A judge in Montana today placed the state’s wolverine trapping season on hold until at least January 10th as the court prepares to hear arguments that may close the trapping season permanently – always assuming that an endangered species listing doesn’t preempt the process, since a listing decision is due out in mid-January. The trapping season was due to open tomorrow. The notice is up on the Montana Fish Wildlife and Parks website, and also on the Western Environmental Law website. A longer article from the San Fransisco Chronicle gives further details. At posting time, articles continue to pop up from various sources around the West, so google it if you want to keep up with all the reporting.
Although I am not philosophically opposed to hunting or trapping, and although I remain skeptical of endless litigation as a means of accomplishing environmental objectives, I’m also not going to pretend that I am anything but pleased to hear this. Montana’s wolverine population has continued to expand despite a trapping season that, until a few years ago, was unlimited, so FWP’s contention that management has been based on sound science is reasonable. As the effects of climate change accelerate, however, the resilience of the population may diminish, and a pause to talk about this issue is probably a good idea. Maybe we will find that there are indeed enough wolverines in Montana that offtake of five animals per year – the current quota, although actual harvest tends to be lower – is sustainable. But let’s make sure of that, and let’s take the time to consider the extent to which extra dispersers contribute to genetic diversity in other states, and how connectivity is likely to be affected by diminishing snowpack, and what the implications are of removing reproductive females from the landscape, before continuing.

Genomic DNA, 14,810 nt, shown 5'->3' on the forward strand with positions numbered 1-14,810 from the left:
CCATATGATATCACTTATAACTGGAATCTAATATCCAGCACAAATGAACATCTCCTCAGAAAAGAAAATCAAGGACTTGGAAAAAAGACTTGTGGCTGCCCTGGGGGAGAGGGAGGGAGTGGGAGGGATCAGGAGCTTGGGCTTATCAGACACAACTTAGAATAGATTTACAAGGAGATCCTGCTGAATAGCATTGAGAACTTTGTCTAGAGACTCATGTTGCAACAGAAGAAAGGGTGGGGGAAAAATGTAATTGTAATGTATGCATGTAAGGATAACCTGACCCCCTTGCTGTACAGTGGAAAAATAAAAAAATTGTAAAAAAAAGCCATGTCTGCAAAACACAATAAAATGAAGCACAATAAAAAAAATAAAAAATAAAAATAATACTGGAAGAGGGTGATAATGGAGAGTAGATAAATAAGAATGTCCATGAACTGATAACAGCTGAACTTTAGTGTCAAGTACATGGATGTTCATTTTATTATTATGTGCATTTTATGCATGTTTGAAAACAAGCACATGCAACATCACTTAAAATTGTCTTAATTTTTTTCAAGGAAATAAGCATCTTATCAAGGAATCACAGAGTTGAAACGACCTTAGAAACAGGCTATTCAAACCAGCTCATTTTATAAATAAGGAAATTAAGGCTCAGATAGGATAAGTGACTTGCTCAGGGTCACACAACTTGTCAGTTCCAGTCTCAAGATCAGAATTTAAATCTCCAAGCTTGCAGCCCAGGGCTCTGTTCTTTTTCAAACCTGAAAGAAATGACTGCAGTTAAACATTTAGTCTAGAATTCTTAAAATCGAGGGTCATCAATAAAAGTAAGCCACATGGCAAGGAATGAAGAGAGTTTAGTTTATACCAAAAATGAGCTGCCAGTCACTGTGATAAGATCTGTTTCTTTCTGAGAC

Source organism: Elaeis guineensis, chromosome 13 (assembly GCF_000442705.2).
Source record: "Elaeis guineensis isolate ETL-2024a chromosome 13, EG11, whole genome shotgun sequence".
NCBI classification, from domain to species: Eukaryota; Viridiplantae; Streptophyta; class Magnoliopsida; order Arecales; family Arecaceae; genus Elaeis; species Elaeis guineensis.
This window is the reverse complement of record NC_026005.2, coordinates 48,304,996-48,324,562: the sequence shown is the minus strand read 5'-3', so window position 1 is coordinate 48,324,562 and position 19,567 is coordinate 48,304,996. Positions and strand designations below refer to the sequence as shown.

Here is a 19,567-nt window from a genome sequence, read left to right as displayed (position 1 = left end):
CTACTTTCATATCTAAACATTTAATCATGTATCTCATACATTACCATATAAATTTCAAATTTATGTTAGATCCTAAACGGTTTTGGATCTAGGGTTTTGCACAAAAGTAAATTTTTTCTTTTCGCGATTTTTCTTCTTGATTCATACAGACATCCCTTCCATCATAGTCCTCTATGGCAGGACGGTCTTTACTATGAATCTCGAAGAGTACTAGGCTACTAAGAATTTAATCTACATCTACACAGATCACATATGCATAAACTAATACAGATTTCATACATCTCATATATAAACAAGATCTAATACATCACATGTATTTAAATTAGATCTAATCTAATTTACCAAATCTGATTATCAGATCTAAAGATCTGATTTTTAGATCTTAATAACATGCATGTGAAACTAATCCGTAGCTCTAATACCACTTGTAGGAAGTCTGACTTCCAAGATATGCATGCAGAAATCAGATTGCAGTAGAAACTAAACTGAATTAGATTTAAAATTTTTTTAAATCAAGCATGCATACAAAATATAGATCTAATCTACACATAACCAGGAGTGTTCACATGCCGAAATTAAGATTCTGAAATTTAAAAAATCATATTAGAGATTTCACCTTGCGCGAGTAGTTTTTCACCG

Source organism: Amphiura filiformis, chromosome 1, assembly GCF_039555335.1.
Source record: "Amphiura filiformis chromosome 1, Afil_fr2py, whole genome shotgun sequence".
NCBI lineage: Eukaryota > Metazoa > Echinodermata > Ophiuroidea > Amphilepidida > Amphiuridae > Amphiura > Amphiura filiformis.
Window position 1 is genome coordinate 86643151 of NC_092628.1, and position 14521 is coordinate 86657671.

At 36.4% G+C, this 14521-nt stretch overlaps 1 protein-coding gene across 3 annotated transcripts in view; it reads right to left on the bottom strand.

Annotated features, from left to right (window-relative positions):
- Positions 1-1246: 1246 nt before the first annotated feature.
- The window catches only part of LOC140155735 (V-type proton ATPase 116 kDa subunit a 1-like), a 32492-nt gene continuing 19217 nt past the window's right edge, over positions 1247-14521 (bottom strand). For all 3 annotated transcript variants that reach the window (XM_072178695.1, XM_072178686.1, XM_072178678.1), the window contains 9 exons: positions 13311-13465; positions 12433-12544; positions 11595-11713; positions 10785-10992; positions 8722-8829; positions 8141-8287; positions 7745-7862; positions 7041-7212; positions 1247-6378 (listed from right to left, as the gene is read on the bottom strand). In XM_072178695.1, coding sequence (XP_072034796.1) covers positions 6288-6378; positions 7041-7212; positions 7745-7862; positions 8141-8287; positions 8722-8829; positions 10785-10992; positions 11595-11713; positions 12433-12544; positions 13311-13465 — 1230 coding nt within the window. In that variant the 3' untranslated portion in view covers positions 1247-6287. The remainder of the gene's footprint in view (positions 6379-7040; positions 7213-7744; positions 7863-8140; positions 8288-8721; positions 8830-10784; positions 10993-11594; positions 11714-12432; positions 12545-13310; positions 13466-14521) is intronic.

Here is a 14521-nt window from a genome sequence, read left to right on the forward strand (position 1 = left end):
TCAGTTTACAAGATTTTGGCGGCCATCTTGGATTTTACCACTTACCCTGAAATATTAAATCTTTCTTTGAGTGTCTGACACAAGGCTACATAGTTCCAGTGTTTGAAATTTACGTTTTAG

I know that trappers, for whom wolverines are a sort of holy grail, will be disappointed, and I know that environmentalists, for whom rare carnivores are a different sort of holy grail, will be excited. I’d ask environmentalists to please take this as an opportunity to focus on the science and on communicating about climate issues, and to be conscientious about avoiding negative comments about trappers and trapping in general, or about the acumen of wildlife management agencies. Wolverines are awe-inspiring animals and although some people are inevitably going to be frustrated by this decision, we’d like to see as broad-based a constituency as possible for wolverine conservation – and we definitely don’t want a dedicated group of people opposed to it because wolverines have become a symbol of environmental moral hauteur. Likewise, I hope that trappers who are interested in one day getting a wolverine will express their respect for the animal by prioritizing its continued presence on the landscape, if the science says that is what is needed.
This doesn’t mean that the Montana wolverine trapping season is over forever, and it certainly doesn’t indicate anything about a listing decision, but it does give wolverines, including F3, M57, and their (as-yet undocumented) kits a bit of breathing room, and perhaps, for kits all over the state, a few weeks head start on setting out for Wyoming, Colorado, Oregon, California….or beyond.